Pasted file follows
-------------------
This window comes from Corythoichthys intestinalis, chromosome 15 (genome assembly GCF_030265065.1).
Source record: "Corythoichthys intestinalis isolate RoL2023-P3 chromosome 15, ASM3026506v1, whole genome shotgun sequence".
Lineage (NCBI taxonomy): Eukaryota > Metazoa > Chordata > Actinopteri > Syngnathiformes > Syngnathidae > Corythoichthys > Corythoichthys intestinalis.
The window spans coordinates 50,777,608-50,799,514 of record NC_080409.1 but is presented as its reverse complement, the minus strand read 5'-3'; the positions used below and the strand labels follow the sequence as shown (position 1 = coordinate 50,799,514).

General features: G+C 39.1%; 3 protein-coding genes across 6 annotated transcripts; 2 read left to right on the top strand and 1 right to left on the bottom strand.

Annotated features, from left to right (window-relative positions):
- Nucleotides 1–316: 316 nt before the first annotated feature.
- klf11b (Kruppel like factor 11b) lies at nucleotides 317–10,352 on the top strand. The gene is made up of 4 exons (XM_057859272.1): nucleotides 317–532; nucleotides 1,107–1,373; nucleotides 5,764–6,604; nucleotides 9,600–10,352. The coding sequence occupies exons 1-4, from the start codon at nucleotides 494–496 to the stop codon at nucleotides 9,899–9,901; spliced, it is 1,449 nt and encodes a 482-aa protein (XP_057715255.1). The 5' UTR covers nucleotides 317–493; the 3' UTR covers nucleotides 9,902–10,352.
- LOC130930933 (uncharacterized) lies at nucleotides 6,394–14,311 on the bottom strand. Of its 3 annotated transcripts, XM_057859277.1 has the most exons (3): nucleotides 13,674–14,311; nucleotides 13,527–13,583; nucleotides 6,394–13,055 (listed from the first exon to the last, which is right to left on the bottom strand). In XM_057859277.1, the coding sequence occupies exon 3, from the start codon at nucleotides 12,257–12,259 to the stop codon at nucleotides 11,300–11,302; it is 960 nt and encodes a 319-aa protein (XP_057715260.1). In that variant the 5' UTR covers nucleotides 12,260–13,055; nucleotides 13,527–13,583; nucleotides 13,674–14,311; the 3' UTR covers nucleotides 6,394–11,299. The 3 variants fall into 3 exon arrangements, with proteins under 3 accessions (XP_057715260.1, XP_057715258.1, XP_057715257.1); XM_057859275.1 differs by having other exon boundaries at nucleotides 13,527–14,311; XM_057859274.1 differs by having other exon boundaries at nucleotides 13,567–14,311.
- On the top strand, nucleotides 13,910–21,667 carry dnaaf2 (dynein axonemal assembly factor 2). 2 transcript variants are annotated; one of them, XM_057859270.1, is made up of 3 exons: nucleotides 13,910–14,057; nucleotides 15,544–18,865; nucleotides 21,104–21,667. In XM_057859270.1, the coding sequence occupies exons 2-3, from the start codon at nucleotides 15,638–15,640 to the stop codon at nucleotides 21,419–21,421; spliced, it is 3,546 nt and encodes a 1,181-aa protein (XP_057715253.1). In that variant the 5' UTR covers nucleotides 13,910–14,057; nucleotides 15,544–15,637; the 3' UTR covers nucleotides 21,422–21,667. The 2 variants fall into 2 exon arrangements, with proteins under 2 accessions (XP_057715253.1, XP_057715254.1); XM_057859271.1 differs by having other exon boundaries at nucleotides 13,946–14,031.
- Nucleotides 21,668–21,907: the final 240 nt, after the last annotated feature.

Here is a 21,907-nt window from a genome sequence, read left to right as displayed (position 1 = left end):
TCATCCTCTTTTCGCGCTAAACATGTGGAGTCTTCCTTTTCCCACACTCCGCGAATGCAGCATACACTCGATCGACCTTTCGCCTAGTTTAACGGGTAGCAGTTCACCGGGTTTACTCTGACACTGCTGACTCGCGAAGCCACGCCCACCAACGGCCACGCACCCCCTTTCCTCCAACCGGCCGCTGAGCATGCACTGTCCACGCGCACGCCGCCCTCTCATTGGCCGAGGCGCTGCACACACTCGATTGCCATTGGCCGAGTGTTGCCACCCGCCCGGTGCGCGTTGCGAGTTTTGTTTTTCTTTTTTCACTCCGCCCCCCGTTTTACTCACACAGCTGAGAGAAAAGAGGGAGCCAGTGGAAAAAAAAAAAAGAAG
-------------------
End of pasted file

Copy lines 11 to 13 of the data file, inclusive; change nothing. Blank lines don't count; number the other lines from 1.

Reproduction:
- Nucleotides 21,668–21,907: the final 240 nt, after the last annotated feature.

Here is a 21,907-nt window from a genome sequence, read left to right as displayed (position 1 = left end):
TCATCCTCTTTTCGCGCTAAACATGTGGAGTCTTCCTTTTCCCACACTCCGCGAATGCAGCATACACTCGATCGACCTTTCGCCTAGTTTAACGGGTAGCAGTTCACCGGGTTTACTCTGACACTGCTGACTCGCGAAGCCACGCCCACCAACGGCCACGCACCCCCTTTCCTCCAACCGGCCGCTGAGCATGCACTGTCCACGCGCACGCCGCCCTCTCATTGGCCGAGGCGCTGCACACACTCGATTGCCATTGGCCGAGTGTTGCCACCCGCCCGGTGCGCGTTGCGAGTTTTGTTTTTCTTTTTTCACTCCGCCCCCCGTTTTACTCACACAGCTGAGAGAAAAGAGGGAGCCAGTGGAAAAAAAAAAAAGAAG